The brain gives rise to all thoughts, feelings, learning- much of what we study in the field of psychology. In this course, you will learn the basics of how the brain works. Topics covered will include: how neurons transmit signals; basic neuroanatomy (functions of different parts of the brain); the neural basis of sensory processes, such as vision, hearing, smell and taste; movement and autonomic functions; motivations, such as hunger and thirst; emotions and stress; and cognitive functions such as learning, memory, and language. Examples and evidence will come from studies of brain-damaged human patients as well as animal neuroscience research. The evolution of the human brain and comparison to other species' brains will also be considered.Prerequisites: Introductory psychology. Some biology coursework will also be helpful, but not required.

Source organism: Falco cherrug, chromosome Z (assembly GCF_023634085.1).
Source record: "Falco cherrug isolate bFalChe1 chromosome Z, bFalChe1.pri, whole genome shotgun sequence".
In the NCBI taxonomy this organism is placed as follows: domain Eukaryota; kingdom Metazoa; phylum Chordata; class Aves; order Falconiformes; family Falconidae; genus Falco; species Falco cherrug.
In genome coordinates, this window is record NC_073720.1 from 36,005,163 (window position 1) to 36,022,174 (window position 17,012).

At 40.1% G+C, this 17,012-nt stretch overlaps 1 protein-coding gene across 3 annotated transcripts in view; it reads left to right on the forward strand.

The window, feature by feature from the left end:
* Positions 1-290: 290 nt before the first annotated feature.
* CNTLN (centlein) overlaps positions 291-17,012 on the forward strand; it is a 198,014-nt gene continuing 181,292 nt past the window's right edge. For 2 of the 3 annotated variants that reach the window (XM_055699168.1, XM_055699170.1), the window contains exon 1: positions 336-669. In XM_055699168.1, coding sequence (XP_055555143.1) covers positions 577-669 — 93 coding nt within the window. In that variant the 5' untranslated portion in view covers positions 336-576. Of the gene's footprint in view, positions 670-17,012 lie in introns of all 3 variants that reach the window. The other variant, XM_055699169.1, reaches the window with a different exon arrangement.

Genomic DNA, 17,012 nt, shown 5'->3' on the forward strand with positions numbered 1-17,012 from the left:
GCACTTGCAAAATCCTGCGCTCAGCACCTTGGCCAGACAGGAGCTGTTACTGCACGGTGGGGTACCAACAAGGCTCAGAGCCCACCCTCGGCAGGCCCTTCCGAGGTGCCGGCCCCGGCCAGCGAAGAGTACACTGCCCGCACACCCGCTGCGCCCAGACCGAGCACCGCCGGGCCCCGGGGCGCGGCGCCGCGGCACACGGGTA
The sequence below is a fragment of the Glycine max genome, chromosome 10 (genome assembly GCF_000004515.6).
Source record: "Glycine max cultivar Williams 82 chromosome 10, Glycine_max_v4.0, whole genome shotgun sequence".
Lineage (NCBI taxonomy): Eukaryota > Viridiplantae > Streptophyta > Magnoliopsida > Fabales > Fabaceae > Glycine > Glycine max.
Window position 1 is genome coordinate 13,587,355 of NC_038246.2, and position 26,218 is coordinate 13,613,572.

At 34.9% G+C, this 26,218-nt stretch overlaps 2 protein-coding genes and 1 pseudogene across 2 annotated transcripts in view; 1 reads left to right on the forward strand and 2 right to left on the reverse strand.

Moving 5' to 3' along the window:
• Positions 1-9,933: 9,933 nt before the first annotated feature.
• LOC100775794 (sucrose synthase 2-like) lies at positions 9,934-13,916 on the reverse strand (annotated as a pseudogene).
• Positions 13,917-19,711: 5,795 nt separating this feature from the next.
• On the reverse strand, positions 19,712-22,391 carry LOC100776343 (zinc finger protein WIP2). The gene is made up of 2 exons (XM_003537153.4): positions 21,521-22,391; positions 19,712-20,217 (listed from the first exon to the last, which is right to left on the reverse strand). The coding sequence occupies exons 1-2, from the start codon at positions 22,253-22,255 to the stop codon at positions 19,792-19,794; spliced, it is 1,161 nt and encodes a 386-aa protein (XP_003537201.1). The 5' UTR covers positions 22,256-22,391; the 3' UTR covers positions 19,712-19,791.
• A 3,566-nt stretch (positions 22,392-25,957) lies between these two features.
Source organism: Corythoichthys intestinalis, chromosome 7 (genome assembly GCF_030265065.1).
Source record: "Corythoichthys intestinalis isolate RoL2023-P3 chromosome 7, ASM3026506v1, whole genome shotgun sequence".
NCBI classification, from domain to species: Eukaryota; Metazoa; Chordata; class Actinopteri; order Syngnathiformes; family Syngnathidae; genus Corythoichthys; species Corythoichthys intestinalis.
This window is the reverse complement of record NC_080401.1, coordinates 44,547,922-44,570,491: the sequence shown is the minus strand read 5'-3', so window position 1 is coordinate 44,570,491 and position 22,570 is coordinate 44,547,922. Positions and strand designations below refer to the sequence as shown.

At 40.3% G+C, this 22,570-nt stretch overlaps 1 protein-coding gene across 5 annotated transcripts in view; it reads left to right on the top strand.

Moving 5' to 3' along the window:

CDT 30540 Cognitive Psychology taught by Nate Rose (FALL)
A lecture course presenting a cognitive approach to higher processes such as memory, problem solving, learning, concept formation, and language.
What are mental phenomena? What is their place in the world? Are they identical with physical phenomena? Are they distinct from physical phenomena, yet dependent on them in some form? Or are the two classes of phenomena entirely independent of each other. Are there causal relations between mental and physical phenomena? And if so, what must the nature of mental and physical phenomena be to allow for this possibility? Is there a principled distinction between experiential and representational phenomena? Or is this a merely superficial distinction? These are some of the big questions that arise when we ask what the nature of mind is, when we raise questions about the metaphysics of Mind.